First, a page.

Leading up to Valentine's Day this year, it was claimed that Costco in the United States of America had been selling diamond rings labelled as "Tiffany". Upset by the use of the Tiffany name as a "carat" to attract consumers, Tiffany & Co. issued trade mark infringement proceedings against Costco. Costco has reportedly counterclaimed against Tiffany & Co., alleging that "Tiffany" is a generic term used to describe a type of diamond ring setting.
The Tiffany & Co. and Costco saga serves as a reminder that businesses should take steps to attempt to maintain distinctiveness in their registered trade marks and to prevent their trade marks from becoming generic (known as genericism). The issue of revocation of trade marks based on genericism was addressed in a 2011 decision of the Intellectual Property Office of New Zealand. In that case, Simpson Grierson acted for DB Breweries in successfully defending a revocation action against its registered RADLER trade mark.
Businesses can take a number of steps to maintain distinctiveness in their registered trade marks. These include:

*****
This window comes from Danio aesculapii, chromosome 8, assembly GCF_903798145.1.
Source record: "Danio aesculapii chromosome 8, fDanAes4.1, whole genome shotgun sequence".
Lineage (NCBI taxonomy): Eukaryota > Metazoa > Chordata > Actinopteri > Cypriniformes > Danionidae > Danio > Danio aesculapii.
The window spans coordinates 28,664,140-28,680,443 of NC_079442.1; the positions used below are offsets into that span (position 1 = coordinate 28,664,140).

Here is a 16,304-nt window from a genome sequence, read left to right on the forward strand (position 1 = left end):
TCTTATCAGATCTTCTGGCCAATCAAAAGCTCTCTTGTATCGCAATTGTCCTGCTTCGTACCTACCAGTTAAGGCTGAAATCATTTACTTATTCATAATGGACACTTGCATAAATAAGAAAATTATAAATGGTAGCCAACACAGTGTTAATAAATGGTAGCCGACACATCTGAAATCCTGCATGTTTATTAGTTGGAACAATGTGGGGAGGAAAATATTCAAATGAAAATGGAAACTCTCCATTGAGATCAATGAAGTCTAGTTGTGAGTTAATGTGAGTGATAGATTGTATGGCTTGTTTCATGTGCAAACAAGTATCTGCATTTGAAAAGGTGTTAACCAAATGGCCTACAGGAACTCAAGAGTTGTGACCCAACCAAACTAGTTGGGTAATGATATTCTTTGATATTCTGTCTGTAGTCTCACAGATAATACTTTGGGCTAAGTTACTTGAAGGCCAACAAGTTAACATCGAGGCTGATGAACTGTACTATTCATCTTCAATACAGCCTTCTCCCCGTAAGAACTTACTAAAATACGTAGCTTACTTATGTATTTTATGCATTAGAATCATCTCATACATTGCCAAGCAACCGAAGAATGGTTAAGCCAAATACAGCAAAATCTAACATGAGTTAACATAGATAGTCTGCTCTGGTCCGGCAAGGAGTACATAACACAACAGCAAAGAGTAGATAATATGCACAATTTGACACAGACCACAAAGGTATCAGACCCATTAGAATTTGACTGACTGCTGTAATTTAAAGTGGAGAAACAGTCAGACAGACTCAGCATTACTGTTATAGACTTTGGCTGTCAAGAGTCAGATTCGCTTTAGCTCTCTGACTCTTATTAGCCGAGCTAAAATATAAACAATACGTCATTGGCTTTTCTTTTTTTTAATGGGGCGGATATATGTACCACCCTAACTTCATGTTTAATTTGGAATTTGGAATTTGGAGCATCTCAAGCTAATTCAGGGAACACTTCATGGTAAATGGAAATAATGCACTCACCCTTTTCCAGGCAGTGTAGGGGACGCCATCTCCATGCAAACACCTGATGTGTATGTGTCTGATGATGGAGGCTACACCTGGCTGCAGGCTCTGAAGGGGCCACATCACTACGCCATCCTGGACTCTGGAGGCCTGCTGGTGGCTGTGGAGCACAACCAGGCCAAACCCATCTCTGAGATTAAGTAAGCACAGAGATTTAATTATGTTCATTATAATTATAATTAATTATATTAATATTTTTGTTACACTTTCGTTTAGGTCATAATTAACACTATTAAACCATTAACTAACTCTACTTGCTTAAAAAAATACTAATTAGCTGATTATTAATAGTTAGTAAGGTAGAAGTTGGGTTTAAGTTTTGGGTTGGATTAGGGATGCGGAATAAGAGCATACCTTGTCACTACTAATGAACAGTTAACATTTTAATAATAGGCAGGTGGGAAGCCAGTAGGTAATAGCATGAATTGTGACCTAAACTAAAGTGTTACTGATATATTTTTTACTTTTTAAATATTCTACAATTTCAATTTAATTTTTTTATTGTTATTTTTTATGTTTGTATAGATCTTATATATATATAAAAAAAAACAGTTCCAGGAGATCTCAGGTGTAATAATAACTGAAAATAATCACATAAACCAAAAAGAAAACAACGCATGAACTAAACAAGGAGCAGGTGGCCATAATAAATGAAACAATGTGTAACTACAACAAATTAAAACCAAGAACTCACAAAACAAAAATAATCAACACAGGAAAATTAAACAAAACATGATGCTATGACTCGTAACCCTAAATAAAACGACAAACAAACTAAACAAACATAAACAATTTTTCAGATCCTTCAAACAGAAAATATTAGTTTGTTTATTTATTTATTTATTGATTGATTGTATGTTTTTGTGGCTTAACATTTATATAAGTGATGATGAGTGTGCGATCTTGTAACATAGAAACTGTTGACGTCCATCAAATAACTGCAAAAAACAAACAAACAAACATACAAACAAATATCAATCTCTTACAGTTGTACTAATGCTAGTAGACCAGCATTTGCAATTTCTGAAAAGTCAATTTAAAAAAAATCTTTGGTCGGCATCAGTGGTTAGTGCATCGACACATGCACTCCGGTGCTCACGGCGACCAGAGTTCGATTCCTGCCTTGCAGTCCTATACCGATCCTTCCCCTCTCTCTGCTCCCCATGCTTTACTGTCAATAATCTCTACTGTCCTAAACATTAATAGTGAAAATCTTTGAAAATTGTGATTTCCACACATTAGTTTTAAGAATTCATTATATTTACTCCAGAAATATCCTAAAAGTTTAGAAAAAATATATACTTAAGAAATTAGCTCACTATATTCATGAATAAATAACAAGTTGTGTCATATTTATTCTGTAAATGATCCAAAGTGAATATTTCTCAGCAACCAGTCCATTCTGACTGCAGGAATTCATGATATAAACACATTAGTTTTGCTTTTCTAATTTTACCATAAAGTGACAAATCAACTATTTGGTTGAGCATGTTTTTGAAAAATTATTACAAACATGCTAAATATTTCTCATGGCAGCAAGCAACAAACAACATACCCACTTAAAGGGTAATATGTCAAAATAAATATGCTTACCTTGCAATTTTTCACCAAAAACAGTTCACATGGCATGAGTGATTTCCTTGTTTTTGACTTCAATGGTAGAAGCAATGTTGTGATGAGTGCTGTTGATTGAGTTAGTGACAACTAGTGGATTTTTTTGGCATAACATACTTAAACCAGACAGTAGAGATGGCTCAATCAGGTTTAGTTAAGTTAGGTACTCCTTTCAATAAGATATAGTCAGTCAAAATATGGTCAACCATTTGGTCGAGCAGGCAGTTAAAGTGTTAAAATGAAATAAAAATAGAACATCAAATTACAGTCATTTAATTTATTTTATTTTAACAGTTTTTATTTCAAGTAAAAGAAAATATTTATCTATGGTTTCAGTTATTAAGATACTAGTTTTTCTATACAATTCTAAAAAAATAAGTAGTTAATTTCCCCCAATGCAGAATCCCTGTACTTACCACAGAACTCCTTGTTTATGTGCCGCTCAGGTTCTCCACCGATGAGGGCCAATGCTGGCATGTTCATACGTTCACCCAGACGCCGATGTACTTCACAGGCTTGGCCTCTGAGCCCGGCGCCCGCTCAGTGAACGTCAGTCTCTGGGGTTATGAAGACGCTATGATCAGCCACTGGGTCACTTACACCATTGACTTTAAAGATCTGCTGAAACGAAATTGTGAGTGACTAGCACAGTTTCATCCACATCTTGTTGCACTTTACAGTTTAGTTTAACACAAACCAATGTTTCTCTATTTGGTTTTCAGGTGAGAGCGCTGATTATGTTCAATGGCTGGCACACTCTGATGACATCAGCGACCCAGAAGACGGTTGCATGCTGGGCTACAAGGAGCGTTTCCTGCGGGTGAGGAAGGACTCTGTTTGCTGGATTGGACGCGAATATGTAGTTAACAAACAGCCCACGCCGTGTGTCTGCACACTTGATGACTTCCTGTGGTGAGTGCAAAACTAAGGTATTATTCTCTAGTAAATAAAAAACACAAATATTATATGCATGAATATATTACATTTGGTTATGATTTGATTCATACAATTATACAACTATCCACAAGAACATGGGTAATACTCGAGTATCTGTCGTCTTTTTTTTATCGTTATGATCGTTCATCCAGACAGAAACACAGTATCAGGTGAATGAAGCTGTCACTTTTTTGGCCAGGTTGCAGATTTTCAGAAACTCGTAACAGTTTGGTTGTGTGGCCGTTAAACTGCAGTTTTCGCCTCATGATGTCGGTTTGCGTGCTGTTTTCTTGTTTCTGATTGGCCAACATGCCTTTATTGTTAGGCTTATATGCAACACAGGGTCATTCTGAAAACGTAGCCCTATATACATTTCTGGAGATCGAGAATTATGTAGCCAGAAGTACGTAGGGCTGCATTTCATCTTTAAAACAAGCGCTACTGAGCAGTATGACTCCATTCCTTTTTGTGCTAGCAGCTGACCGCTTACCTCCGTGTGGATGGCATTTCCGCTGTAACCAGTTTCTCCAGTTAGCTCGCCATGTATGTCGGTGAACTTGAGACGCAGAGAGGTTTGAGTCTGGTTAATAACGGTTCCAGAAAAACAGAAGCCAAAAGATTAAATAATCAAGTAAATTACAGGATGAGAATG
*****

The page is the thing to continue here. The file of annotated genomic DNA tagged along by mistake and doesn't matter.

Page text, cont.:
- Using the ® or ™ symbol next to their registered trade marks (the ® symbol cannot be used for unregistered trade marks - use ™ instead for them);
- Asserting rights in their registered trade marks in footers of advertisements and media, such as "TRADE MARK X is a registered New Zealand trade mark of XYZ Company Ltd";
- Avoiding use of their trade marks as verbs or for describing characteristics of goods or services; and
- Taking enforcement measures against unauthorised use of their trade marks by third parties.
If you believe that your trade mark is in danger of becoming generic, we can advise you on more specific steps that you can take.
So, diamonds are forever, but trade marks need a little more care to make them last. For advice on how to maintain distinctiveness in your trade marks, give us a call.